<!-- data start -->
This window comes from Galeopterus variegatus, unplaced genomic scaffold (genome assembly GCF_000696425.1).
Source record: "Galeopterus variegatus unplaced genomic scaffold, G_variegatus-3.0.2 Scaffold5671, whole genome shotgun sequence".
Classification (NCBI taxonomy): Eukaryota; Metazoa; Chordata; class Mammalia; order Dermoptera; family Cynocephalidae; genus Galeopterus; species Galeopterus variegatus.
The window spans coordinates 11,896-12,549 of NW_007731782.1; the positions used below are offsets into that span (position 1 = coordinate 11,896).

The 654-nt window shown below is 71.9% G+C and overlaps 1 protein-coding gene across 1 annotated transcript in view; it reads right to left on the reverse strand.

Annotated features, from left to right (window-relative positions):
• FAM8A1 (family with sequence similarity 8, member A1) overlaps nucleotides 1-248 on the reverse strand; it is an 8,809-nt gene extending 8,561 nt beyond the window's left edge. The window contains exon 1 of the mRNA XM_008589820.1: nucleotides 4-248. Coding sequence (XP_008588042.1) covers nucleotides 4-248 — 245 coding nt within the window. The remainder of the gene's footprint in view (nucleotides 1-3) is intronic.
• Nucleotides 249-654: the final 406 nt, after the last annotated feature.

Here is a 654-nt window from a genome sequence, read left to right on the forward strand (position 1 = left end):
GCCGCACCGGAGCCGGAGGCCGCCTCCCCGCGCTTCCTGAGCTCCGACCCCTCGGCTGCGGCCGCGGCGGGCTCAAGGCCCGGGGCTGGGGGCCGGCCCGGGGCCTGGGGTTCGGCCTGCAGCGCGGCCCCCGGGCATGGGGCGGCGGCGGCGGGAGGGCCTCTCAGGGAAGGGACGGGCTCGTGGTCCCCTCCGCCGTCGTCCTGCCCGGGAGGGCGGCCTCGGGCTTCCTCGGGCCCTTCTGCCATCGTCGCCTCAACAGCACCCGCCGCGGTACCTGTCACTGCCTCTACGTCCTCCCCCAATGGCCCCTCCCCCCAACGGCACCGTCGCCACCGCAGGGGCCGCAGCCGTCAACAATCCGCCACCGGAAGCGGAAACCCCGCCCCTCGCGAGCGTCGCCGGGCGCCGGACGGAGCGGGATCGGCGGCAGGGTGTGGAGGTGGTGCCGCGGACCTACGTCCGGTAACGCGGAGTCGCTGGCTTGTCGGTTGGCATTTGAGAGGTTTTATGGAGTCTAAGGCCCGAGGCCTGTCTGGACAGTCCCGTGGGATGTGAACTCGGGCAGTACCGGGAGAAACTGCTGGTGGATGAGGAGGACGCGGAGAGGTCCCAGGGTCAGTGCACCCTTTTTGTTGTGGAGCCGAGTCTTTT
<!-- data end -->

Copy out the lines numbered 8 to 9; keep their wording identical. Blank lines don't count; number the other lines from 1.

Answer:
• Nucleotides 249-654: the final 406 nt, after the last annotated feature.

Here is a 654-nt window from a genome sequence, read left to right on the forward strand (position 1 = left end):